Mimsy Were the Borogoves

Hacks: Articles about programming in Python, Perl, PHP, and whatever else I happen to feel like hacking at.

XDomainRequest’s hidden requirements

Jerry Stratton, July 23, 2012

Microsoft Internet Explorer 8 and 9 do not support cross-domain requests and Access-Control-Allow-Origin with XMLHttpRequest. If you’re doing an XML request to get information from a service that isn’t on the page’s server1, IE 8 and 9 don’t support it. Microsoft has a different method for grabbing cross-domain requests, XDomainRequest.

The biggest problem I ran into is that most of the examples I saw of XDomainRequest mirrored the use of XMLHttpRequest’s synchronous mode. I suspect they took the simple version from Microsoft’s XDomainRequest page without following through to the working version:

  • // 1. Create XDR object
  • var xdr = new XDomainRequest();
  • // 2. Open connection with server using GET method
  • xdr.open("get", "http://www.contoso.com/xdr.aspx");
  • // 3. Send string data to server
  • xdr.send();

For all practical applications that require a response, that doesn’t work. XMLHttpRequest accepts a “false” as the third parameter to turn off asynchronous operation. XDomainRequest does not. XDomainRequest only works asynchronously. That means you have to create a callback method to execute once the response is fully loaded; the callback method is onload. Otherwise, sometimes XDomainRequest will appear to work and sometimes it will appear not to work, depending on whether the asynchronous request has completed by the time you access the responseText property.

It’s probably not a bad idea to use XMLHttpRequest asynchronously as well, although it’s often a bit of overkill with requests for a couple of bytes to a nearby server.

[toggle code]

  • <script type="text/javascript">
    • function verifyAvailability() {
      • //first, attempt to get the XML response using standard JavaScript
      • try {
        • var xmlhttp = new XMLHttpRequest();
        • xmlhttp.open("GET", "https://appserver.example.com/service/availability/");
        • xmlhttp.onload = function() {
          • actOnResponse(xmlhttp.responseXML);
        • }
        • xmlhttp.send();
      • } catch(error) {
        • var http = new XDomainRequest();
        • http.open("get", "http://proxy.example.com/service/availability/");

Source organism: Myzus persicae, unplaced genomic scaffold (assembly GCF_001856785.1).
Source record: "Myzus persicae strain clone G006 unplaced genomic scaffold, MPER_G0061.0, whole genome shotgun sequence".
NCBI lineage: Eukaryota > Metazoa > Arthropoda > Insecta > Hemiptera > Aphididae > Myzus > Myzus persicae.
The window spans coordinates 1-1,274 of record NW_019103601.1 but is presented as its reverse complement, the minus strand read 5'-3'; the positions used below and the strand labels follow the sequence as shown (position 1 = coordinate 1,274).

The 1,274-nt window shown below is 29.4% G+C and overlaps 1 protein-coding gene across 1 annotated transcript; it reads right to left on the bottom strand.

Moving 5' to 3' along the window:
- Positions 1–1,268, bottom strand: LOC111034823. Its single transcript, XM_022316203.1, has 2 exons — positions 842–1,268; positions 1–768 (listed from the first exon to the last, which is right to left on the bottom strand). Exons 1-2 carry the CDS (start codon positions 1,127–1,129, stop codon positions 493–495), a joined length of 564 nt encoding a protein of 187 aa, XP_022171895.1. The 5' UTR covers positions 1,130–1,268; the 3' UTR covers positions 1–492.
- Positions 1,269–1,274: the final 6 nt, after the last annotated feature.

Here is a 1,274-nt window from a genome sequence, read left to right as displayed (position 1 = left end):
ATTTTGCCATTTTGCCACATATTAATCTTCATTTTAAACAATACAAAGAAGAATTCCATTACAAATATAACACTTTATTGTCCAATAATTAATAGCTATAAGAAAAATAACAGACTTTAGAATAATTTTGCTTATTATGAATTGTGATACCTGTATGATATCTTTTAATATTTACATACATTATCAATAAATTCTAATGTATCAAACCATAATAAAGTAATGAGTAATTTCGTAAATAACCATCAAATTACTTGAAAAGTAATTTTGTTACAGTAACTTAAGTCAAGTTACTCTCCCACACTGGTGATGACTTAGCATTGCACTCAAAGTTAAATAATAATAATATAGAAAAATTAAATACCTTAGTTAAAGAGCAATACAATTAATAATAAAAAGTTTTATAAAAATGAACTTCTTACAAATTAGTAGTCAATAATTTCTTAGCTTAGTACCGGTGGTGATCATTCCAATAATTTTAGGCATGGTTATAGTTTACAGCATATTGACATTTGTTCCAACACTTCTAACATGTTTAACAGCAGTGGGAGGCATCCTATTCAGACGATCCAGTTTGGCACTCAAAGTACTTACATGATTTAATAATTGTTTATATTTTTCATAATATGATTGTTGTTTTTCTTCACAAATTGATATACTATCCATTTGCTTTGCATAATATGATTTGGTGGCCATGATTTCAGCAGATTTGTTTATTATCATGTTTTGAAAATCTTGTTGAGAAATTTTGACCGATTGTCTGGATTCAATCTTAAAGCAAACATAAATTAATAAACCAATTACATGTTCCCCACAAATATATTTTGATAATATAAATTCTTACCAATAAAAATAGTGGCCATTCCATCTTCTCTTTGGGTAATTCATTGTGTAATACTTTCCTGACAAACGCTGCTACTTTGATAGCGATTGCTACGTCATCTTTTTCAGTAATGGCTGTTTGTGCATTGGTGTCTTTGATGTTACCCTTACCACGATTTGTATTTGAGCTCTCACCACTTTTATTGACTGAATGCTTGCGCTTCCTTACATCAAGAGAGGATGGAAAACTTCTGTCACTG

• http.onload = function() {
          • //IE 8 does not enable the DOMParser by default? Awesome, if true.
          • var response;
          • if (window.DOMParser) {
            • //this is untested
            • var parser = new window.DOMParser();
            • response = parser.parseFromString(http.responseText, "text/xml")
          • } else {
            • response = new ActiveXObject("Microsoft.XMLDOM");
            • response.async=false;
            • response.loadXML(http.responseText);
          • }
          • actOnResponse(response);
        • }
        • http.send();
      • }
    • }
    • function actOnResponse(response) {
      • var availability = response.getElementsByTagName("availability")[0].childNodes[0].nodeValue;
      • if (availability == 'on') {
        • window.alert("Turning it on");
      • }
    • }
    • window.onload=verifyAvailability;
  • </script>

The biggest part of the Internet Explorer XDomainRequest fallback is parsing the XML. XMLHttpRequest will parse the response as XML automatically2 and populate responseXML with the resulting XML document. XDomainRequest does not, so you’ll have to do it yourself. The most obvious choice would be the DOMParser, but, at least in IE 8 on the computer I had to use for testing while building the function, DOMParser functionality was not turned on by default; it appears to be up to the user to turn it on, and that’s obviously not something we can rely on. So if the DOMParser isn’t available I use the ActiveXObject equivalent.

That, however, isn’t everything: if you look closely, you’ll see a different request URL in the IE error handling section than in the main version. That’s because our application server always serves over SSL; the particular page that needed to make the cross-domain request is not served over SSL. For XDomainRequest, however, it isn’t just that you can’t make insecure requests from secure pages: the protocols must always match; you can’t make an https request from an http page either.3

So what started as a very simple XML request to a service to see if it’s available goes from about three lines of code in WebKit/Mozilla, to three lines of code plus eleven lines of error handling to cover IE.

To summarize, there are three issues that I ran into when using XDomainRequest to replace XMLHttpRequest in Internet Explorer 8 and 9:

  1. XDomainRequest is always asynchronous, which means you have to use a handler to handle the response.
  2. XDomainRequest does not parse XML; you’ll have to parse it yourself.
  3. XDomainRequest cannot load a secure response from an insecure page.
  1. I can’t find any information on whether cross-domain is marked using the page as reference or the script.

  2. At least as long as the response is text/xml or (most likely) application/xml.

  3. “However, this restriction is overly broad, because it prevents HTTP pages from issuing XDomainRequests targeted to HTTPS pages. While it’s true that the HTTP page itself may have been compromised, there’s no reason that it should be forbidden from receiving public resources securely.”

  1. <- ModelForms and FormViews
  2. ajax_selects custom forms ->